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CanuckCoder

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About CanuckCoder

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  1. I found it after all. For anyone interested, in Chapter 11: AJAX there is a section called Showing Progress starting on page 451. It shows how to indicate to the user that something is happening, during an AJAX process.
  2. Hi to all, Somewhere in the book Larry shows how to write a simple progress indicator for the user. It counts the %99 of time remaining until a task is complete. It might have been during an AJAX call. That's my purpose. If anyone can find this and provide the page number, please reply. I can find it in the index or by skimming. And I never miss a chance to say thanks again Larry. With your help, I am coding AJAX with little web app experience. Your books are phenomenal! Thanks in advance, CanuckCoder
  3. Wow, I really like the tip about a User object array. Multiple payoffs there, down the road. In fact the comments themselves have different variations--I was just keeping it simple for the sake of brevity (if you want to call my post above 'brief!' LOL) ... so ... Comment object arrays make sense too. Thanks very much, HS!
  4. And no, the comments are not saved. As given, The user needs to simply copy the new custom comment to the clipboard and paste it into another website...The customized comments are never stored in MySQL, they only need to be generated on demand.
  5. Hi HartleySan, I am not comfortable giving away the exact purpose of the site, for competitive reasons. I hope you understand. And I didn't think I had to defend the point of my project. That was a surprising comment to read. As it happens, the comments for a performance assessment of team members by a manager, not about users on websites. The only user described is the user of the app. It is very worthwhile to a large group of users, it's ethical and it's something innovative (for their industry). In my experience in desktop applications, I also did a fair bit of text management and I found arrays work well for me. So, does the design seem good? Just having a bit of newbie anxiety I guess. In books and online sample code I have not seen a lot of data being kept client-side in JS arrays. Do you have any words of caution or advise? Thank you, CC
  6. By the way I saw this comment from HartleySan, and thought my JS design made sense: JS is usually used for the following two reasons: 1) Respond to user input. 2) Dynamically change the appearance/content of a page without reloading the page. See: http://www.larryullman.com/forums/index.php?/topic/2112-forms-in-javascript-or-php/&do=findComment&comment=14534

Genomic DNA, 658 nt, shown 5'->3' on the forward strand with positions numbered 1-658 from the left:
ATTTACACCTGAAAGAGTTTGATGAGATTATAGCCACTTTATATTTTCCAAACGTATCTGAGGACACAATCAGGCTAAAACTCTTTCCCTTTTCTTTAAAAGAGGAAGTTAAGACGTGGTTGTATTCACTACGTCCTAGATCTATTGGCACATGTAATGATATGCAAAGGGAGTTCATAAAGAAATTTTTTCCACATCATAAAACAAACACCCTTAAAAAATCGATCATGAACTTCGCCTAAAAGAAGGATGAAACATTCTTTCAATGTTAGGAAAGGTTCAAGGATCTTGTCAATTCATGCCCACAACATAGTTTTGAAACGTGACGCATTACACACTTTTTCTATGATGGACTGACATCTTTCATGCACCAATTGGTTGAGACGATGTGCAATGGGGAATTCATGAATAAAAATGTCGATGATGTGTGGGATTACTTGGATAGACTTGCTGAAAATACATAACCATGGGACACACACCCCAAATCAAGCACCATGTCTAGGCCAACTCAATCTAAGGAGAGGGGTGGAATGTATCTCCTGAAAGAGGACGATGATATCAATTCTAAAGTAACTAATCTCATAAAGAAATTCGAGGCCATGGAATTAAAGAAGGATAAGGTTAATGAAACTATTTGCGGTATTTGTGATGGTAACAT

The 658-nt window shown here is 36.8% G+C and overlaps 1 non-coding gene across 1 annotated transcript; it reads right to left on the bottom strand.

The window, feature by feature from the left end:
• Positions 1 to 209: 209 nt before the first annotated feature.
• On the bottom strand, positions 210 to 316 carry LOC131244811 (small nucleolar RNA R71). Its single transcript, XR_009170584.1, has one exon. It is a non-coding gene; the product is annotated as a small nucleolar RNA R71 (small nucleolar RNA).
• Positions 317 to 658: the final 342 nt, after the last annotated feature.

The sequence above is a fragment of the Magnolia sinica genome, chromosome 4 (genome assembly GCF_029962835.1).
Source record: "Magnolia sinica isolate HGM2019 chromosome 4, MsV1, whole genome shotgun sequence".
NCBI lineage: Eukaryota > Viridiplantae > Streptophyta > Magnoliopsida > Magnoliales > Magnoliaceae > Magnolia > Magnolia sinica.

7. Hi to all, I am newbie to web apps, with desktop app experience. Learning as I go with fabulous help from Larry's PHP/SQL book and his JS book. So useful. This forum seems fantastic too. I think I can improve performance by loading the browser with data, stored in JS arrays. Since I am clawing my way forward, any feedback early on will be invaluable. My app is about text management--creating custom comments on a person. A user comes to my site to select a group of people in a team and create a custom comment about each of them, based on job performance. The user needs to simply copy the new custom comment to the clipboard and paste it into another website (Yes, it would be better to write the text to the other website and No, I don't have access to that site). The customized comments are never stored in MySQL, they only need to be generated on demand. The names and the stock comments are stored in MySQL. Here's my app model. I have already developed proof-of-concept code (or tested widgets) for the functionality and know it will work, my question is about any unanticipated pitfalls, and performance. App launches: User selects team of people Server side: use AJAX to retrieve list of team members, list of stock comments Client side: use JS arrays to store list of people and list of comments In browser: JS element: display only a list of people Event: User selects person. Result: causes stock comment is written to a new JS text element, and a custom Copy to clipboard button is created Event: button click. Result: custom comment is put in clipboard, so user can switch to reporting site and paste it in. Repeat. Select next person. Creation of stock comment and new button element. Logout when finished. As you can see, I am using arrays to store data client-side, thinking this will improve performance. Users spend most of their time with the members of one team, so load the browser with the data and don't make unneeded AJAX calls. When a user switches to another team: JS clears the arrays JS removes the recent text and button elements JS clears the list of people AJAX call gets new list of people and stock comments from MySQL JS in browser now has arrays loaded with data. User actions drive events and the process above repeats, until the user logs out. The data needed for team members and for stock comments is relatively small, so JS arrays shouldn't cause a noticeable hit to performance. All of this makes sense to me, but I see nothing like this being done in code snippets in books or on forums...and this makes me nervous! Previous experience suggests a more experienced coder will be able to alert me to pitfalls and guide me toward better design solutions. Any advice will be greatly appreciated! CanuckCoder
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